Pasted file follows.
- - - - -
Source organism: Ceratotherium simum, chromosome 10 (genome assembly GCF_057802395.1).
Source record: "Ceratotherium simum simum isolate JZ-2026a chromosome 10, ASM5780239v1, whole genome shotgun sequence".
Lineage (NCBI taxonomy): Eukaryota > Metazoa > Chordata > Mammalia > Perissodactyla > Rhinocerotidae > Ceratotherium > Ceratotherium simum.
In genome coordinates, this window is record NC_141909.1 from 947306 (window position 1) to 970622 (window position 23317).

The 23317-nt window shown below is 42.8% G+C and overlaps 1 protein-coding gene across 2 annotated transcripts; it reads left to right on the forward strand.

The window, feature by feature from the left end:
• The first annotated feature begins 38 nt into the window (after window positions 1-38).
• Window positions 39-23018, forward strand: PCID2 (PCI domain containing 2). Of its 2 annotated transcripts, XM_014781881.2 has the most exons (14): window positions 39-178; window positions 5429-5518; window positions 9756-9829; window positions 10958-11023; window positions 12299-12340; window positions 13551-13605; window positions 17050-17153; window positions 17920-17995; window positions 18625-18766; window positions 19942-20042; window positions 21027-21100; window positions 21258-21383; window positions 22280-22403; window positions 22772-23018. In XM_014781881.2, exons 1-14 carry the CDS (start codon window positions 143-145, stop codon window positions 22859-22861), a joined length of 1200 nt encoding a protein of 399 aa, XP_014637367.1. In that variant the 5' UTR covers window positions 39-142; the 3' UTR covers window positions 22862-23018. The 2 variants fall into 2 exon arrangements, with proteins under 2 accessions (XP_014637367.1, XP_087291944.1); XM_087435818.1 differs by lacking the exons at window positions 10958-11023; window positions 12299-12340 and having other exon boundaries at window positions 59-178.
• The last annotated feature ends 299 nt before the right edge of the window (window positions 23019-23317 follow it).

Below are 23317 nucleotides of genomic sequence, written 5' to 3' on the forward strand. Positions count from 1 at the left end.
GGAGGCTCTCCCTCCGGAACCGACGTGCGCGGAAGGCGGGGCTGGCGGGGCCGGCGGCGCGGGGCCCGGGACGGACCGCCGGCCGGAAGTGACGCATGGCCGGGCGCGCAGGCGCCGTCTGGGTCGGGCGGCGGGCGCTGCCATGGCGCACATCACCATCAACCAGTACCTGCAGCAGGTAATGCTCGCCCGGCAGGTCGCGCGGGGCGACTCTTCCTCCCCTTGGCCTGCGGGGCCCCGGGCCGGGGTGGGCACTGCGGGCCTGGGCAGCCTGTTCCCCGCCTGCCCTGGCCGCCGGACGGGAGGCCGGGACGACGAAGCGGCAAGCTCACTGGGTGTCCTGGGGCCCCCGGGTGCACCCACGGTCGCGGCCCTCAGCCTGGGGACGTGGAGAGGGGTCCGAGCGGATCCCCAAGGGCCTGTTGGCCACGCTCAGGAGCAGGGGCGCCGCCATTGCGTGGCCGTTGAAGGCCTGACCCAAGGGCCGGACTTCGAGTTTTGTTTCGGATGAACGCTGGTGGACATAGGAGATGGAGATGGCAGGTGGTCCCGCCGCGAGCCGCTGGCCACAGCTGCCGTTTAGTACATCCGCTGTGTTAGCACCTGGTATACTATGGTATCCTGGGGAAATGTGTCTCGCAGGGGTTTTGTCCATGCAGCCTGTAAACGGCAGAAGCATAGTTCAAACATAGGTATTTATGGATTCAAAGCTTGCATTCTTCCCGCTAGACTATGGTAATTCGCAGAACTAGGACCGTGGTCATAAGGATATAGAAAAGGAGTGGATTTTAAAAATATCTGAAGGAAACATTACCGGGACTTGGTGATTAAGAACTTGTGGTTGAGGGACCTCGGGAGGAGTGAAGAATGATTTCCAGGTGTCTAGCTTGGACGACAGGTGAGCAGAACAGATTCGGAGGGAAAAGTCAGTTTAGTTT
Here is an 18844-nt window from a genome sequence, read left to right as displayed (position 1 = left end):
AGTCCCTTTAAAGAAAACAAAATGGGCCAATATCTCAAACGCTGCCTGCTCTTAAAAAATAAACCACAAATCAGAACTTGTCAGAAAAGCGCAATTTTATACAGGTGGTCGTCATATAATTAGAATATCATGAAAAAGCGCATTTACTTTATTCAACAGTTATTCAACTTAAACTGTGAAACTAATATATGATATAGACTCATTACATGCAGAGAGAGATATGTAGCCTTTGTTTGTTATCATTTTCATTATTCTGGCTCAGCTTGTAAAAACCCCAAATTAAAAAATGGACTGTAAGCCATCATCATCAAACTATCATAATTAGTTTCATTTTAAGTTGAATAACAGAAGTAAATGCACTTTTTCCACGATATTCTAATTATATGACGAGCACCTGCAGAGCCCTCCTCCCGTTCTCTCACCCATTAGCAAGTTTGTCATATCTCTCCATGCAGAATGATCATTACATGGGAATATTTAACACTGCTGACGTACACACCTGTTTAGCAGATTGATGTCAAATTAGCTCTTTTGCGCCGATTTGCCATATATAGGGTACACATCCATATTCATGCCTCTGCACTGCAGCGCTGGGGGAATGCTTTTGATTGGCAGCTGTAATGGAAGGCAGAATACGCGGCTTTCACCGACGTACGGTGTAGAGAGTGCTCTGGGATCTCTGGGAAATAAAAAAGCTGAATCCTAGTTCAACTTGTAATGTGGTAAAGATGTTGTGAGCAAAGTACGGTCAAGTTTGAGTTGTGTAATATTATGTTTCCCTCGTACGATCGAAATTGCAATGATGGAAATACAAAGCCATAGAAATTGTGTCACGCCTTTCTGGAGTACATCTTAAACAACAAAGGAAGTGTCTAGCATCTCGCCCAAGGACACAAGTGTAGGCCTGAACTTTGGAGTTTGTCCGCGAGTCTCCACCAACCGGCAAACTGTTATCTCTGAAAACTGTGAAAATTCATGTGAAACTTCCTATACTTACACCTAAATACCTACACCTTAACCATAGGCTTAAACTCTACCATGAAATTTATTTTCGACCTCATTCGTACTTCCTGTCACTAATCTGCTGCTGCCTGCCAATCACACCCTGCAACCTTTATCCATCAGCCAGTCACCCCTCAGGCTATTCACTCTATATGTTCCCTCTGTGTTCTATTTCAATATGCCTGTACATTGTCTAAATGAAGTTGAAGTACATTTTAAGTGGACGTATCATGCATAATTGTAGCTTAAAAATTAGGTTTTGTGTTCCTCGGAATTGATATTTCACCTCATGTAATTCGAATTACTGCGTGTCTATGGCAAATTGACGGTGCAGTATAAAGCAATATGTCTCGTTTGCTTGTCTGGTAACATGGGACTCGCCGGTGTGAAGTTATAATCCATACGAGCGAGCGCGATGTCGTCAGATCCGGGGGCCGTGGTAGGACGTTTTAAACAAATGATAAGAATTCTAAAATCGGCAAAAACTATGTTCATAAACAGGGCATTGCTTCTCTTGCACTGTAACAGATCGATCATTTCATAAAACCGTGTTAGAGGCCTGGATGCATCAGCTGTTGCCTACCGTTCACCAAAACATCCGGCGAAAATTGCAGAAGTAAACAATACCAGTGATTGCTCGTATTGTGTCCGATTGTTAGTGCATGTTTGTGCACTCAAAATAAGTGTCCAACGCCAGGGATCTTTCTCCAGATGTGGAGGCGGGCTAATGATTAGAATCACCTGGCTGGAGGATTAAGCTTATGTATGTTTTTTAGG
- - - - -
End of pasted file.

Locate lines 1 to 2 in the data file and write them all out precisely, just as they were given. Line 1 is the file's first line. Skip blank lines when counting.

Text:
Source organism: Ceratotherium simum, chromosome 10 (genome assembly GCF_057802395.1).
Source record: "Ceratotherium simum simum isolate JZ-2026a chromosome 10, ASM5780239v1, whole genome shotgun sequence".